Category Archives: Innovative Wellness

No to Nano-silver

Nanosilver 05-02-08

Freshness during the day is more than just applying deodorant in the morning. Due to many consumers longer workday’s, consumers are in search of apparel fabrics that, not only feel fresh but also smell
fresh for longer periods. Many of these fabrics require certain finishes in order to maintain its freshness.

According to a survey conducted by Taylor Nelson Sofres Inc, 51% of male consumers would pay the extra dime to purchase clothing with specialized freshness treatments.

Silver has a natural antimicrobial ingredient that seems to inhibit the growth of bacteria and it has been used for years as bandages to cover up wounds and irritations. Because silver particles are measured using the nano scale it does not modify any fiber characteristics or performances. There are even
washing machines that spray out the particles that place the nanosilver straight into the clothes while they are being washed. The hope is that we not only have clean and fresh clothes but we can also be cleaner and bacteria free.

So what’s the catch? Silver run-off found in the concentrations has been linked to systemic disorders including retardation, cancer and blood disease. Yikes.

HANNA

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Organic, Eco and Affordable

Organic, Eco and Affordable

Increasingly, mass-market fashion designers are creating eco-friendly products. The rising demand for GREEN has encouraged brands such as: Levi Strauss, Quiksilver and The Gap to provide organically grown and eco-friendly products at a competitive price point.

GREEN garments are being made from exotic materials such as: corn, wood pulp, recycled plastic, byproducts of soybean oil, seaweed, organically grown bamboo and cotton.

Sportswear brand, Patagonia produced the popular “Synchilla Marsupial”, a polyester fleece made from 85% recycled soda bottles and unusable second-quality fabrics.

Wellman Inc, a U.S. company, produces these fibers from recycled products (FRPG) and packaging products (PPG). Their efforts keep 3 billion plastic (PET – polyethylene terephthalate) bottles out of landfills each year (bottled water will become a trend of the past).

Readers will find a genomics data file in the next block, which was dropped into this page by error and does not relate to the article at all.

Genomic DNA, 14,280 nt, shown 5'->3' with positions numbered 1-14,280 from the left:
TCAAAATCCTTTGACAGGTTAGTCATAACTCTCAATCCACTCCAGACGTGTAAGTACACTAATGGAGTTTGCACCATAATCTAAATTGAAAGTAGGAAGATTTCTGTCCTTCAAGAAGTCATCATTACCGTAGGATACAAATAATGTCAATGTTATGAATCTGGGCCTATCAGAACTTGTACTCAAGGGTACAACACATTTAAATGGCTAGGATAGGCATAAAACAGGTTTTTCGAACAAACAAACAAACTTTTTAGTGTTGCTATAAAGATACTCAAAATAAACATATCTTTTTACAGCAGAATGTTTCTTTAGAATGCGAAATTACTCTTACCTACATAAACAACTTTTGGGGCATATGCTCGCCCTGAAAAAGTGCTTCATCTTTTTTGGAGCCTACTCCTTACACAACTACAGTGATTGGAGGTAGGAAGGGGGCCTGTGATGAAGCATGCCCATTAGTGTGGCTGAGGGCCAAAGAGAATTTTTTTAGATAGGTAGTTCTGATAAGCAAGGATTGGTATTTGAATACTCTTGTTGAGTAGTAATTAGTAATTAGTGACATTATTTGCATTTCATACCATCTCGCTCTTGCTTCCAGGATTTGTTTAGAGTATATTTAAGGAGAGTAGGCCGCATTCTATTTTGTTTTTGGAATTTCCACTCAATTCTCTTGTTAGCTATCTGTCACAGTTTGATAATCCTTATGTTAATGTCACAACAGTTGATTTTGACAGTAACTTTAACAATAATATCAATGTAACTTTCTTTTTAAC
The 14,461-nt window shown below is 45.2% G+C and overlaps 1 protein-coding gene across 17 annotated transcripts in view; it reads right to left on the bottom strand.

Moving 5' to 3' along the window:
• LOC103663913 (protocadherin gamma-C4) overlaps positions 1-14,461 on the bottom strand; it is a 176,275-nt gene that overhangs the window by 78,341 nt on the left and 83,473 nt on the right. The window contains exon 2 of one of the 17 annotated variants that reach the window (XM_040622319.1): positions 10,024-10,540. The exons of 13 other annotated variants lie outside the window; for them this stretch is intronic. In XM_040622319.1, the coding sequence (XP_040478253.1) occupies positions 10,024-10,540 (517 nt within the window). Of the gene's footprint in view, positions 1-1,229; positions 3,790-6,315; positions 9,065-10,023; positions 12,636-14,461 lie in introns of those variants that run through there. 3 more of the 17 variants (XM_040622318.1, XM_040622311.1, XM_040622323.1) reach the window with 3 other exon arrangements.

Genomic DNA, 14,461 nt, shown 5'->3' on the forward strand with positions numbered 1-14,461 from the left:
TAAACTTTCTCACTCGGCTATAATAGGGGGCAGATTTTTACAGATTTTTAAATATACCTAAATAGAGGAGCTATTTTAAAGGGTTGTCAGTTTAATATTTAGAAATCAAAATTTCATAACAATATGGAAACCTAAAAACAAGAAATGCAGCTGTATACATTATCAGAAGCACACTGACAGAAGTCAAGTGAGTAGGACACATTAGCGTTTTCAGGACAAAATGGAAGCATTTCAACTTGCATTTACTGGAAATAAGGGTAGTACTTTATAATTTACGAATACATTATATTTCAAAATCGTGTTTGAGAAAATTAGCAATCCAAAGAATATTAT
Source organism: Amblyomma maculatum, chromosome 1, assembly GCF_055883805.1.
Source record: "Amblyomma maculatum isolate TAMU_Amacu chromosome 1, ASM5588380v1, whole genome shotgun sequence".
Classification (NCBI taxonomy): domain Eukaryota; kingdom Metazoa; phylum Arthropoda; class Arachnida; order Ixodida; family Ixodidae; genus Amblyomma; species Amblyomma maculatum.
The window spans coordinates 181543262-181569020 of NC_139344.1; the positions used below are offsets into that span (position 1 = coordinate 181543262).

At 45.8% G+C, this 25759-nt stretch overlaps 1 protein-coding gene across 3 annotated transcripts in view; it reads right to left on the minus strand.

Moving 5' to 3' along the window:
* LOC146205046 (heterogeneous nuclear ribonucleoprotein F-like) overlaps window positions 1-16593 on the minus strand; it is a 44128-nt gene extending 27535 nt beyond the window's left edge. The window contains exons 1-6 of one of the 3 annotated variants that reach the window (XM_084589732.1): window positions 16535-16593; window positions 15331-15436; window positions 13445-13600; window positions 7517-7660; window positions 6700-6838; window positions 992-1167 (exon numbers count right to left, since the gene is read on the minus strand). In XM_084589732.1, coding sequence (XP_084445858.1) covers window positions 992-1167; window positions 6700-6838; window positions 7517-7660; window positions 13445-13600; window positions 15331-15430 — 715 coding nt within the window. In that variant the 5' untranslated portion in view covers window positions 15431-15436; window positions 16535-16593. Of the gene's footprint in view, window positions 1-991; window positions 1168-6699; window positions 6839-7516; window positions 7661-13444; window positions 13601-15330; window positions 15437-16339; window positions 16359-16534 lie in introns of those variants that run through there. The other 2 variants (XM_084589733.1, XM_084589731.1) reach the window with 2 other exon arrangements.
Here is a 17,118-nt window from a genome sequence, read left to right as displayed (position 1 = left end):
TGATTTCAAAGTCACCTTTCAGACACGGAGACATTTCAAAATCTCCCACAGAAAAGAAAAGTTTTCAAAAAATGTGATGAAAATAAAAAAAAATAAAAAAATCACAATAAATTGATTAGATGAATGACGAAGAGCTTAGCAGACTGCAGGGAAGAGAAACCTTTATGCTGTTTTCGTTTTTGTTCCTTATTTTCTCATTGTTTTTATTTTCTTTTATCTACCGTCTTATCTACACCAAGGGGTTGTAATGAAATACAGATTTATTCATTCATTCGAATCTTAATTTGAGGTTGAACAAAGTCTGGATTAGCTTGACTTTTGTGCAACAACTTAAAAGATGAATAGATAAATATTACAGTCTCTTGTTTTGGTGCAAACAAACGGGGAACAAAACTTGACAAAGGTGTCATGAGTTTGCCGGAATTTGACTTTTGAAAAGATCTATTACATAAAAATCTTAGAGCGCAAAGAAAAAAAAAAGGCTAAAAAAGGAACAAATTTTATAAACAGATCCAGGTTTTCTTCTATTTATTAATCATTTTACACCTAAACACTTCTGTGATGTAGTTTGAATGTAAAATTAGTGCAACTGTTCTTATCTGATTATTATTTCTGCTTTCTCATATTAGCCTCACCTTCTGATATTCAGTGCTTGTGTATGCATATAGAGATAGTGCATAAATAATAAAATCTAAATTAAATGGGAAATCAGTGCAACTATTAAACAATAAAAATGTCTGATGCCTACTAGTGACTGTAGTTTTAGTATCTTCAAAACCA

Kate O’Connor, a designer known for her fluid lines enjoys the soft hand of silk and other luxurious fabrics. She found a less expensive alternative to silk in bamboo.Bamboo fiber is completely biodegradable and is the fastest growing wood plant farmed. Bamboo fabrics absorb moisture well and help keep you cool. Bamboo is also anti-bacterial, making it useful for producing next-to-skin garments. With all its benefits bamboo is controversial because many bamboo fabrics do not last as long as cotton fabrics.

The fashion and textile industries are in the early stages of exploring and innovating GREEN materials, that said, the future is a go. NATALIA

Phones of the Future

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We were eagerly awaiting the G-Phone. Instead Google surprised us with Android, an operating system for mobile devices (http://code.google.com/android/).

More than 30 technology and mobile companies including T-Mobile and Motorola have come together with Google to create an innovative mobile platform that is more user-friendly. The new platform allows for seamless access and movement of data.

Android is an open-source software and runs on Linux version 2.6 and Java. It includes typical applications such as: contacts, maps and a web browser, but with more of the Internet’s efficiency and usefulness.

Android software stack
1, Optimizes multiple virtual machines to run at once with Dalvik
2, Accelerates graphics by combining both 2D and 3D graphics based on OpenGLS
3, Faster Internet with 3G networking and WiFi technology
4, Streets views, pan around, and zoom in with GPS
5, Open source WebKit, enables you to view a screen as it would appear on a desktop

Researchers are expected to improve and add to the Android Software Development Kit (SDK), leaving the possibility for endless innovation. Phones containing the Android platform will be available later this year.

Google does not want to sell us a phone, they want to revolutionize the way phones operate. They won’t sell us an operating system, they want to provide it to every phone for free. So how will Google make its investment back? Ad revenue of course. Now that’s clever. NATALIA ALLEN

Sold on Skandium

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Not too long ago, I discovered a brilliant shop along Marylebourne Road in London. Skandium is a hub of modern Scandinavian furniture, lighting, kitchenware, and glassware for the home and office. Unlike Ikea, the products are made with quality and built to last. Skandium was named after the rare earth metal scandium, a rough dark metallic that turns pink or yellow when exposed to air. Skandium unites functionality and simplicity and provides a fresh aesthetic to traditional English homes. Developed by a collaborative team of many architectural designers such as, Arne Jacobsen, Poul Henningsen and Alvar Aalto, Skandium design is both ergonomic and beautiful. Their designs are mainly associated with clean lines and clutter-free interiors. Although its designs have minimal ornament its pieces are far from simplistic. The works maintain a contemporary refinement and classic elegance fit for today. Good news, Skandium designs developed between the 1930’s and 1960’s have become valuable collectors items, much like Bauhaus. Today’s Skandium products may be the collectables of the future. NATALIA ALLEN